Japan’s New Data Suggest Delta Strain Caused Its Self-Destruction

New research suggests that the more contagious Covid-19 Delta variant may mutate itself into self-extinction, as it did in some pandemic-hit countries.

Scientists at Japan’s National Institute of Genetics said the Delta strain headed toward a “natural extinction” in Japan after several mutations made it unable to copy itself.

In the 125-million-people country, health authorities issued a maximum alert since the first infection caused by the most transmissible variant was detected this year.

Japan was hit hard by a fifth Covid-19 wave in late summer, with its daily case toll peaking at 26,000. However, the nation’s biggest coronavirus pandemic wave suddenly came to an end and has almost completely faded.

In the Japanese capital Tokyo, the world’s largest city with 40 million people, the government only reported 16 new cases on Friday and only six infections on Monday. In recent weeks, Japan recorded fewer than 200 cases and the first day without a coronavirus-related death in more than a year.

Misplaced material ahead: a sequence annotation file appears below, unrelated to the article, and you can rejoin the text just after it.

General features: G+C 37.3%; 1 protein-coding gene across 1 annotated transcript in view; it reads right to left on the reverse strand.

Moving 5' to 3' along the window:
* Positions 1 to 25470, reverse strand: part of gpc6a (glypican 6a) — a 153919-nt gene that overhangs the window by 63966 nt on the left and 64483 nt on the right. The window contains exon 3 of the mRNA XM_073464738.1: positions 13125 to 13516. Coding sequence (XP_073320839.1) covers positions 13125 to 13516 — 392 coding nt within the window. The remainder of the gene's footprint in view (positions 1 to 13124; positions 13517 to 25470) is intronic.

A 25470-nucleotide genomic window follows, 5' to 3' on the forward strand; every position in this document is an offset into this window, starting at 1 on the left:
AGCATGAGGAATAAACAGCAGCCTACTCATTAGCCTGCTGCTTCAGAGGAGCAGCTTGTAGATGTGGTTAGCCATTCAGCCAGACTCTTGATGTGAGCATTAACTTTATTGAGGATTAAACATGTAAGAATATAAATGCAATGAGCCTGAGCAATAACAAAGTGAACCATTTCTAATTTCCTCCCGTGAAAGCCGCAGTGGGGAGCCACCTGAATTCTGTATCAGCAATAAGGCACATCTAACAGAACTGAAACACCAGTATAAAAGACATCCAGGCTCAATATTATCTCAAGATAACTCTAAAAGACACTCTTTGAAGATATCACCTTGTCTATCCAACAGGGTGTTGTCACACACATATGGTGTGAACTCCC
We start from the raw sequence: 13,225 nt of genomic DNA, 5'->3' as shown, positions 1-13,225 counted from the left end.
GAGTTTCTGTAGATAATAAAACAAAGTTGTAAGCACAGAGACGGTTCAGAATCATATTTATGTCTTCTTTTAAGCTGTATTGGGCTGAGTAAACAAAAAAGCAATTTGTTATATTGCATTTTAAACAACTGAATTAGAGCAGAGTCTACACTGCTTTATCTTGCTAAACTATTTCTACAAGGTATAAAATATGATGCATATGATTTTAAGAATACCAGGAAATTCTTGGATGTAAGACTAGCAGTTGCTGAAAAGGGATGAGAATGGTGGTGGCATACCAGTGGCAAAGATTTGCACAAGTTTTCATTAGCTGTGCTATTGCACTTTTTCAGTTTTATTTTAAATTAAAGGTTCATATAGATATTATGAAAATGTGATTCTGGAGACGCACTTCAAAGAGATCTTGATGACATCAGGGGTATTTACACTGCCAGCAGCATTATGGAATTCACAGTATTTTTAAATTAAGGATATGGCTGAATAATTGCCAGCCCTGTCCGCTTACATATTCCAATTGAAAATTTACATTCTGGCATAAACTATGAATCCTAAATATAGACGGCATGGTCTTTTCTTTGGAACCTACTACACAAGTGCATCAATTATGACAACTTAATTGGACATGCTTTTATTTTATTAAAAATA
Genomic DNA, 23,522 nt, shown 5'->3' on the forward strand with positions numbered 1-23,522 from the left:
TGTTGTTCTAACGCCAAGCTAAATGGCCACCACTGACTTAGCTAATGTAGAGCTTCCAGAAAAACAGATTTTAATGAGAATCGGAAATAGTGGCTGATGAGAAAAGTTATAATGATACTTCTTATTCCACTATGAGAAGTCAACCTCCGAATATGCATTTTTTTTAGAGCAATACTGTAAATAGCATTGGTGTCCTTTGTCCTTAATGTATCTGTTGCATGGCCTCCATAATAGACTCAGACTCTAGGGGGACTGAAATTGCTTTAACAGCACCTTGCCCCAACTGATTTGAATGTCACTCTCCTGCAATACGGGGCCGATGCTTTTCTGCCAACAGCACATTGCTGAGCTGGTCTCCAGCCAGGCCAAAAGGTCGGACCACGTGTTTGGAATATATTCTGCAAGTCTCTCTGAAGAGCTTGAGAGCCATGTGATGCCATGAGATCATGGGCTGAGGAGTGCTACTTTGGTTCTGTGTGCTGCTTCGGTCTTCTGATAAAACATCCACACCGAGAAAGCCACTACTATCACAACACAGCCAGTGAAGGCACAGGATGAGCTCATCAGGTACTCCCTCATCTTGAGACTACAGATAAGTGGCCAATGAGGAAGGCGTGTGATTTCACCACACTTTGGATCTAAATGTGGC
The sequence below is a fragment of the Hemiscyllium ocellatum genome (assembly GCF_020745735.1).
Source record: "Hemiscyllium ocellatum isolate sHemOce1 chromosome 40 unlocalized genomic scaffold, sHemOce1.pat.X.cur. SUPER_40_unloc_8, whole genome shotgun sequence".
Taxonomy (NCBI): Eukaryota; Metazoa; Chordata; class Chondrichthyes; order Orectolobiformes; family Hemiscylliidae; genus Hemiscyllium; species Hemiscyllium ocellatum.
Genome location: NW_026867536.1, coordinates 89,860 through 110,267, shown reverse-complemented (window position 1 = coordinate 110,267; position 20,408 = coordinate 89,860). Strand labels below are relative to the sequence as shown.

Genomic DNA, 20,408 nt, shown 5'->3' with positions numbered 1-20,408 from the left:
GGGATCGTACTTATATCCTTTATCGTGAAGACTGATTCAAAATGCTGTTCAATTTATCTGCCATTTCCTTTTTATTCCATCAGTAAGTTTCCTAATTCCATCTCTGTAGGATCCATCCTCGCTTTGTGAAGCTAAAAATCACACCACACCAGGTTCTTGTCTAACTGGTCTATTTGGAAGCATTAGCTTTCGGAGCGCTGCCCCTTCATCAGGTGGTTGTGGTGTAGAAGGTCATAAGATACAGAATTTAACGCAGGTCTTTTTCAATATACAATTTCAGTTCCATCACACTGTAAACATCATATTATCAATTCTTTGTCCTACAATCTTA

According to genetic experts, that drop is because the strain caused its disappearance through mutation.

Experts explain that a virus’ genes suffer random “copying errors” as it replicates over time, causing changes in its composition. Mutations can cause a virus to bypass immunity or be more transmissible.

However, in some cases, such mutations become “evolutionary dead ends,” the researchers stated.

Professor Ituro Inoue, a genetics expert, developed a “potentially revolutionary” theory, saying that the Delta variant accumulated too many mutations in the virus’ error-correcting protein nsp14.

The virus couldn’t repair its errors on time and kept replicating, causing its self-destruction, Professor Inoue said.

“The Delta variant in Japan was highly transmissible and keeping other variants out. But as the mutations piled up, we believe it eventually became a faulty virus and it was unable to make copies of itself,” he stated, adding that investigators were “literally shocked” by the findings.

While many attribute the drop in Covid-19 infections to high vaccination rates, the professor said the Delta variant would continue spreading if it were “alive and well.”

Other experts said Professor Inoue’s findings could be used to develop “promising” new medical treatments.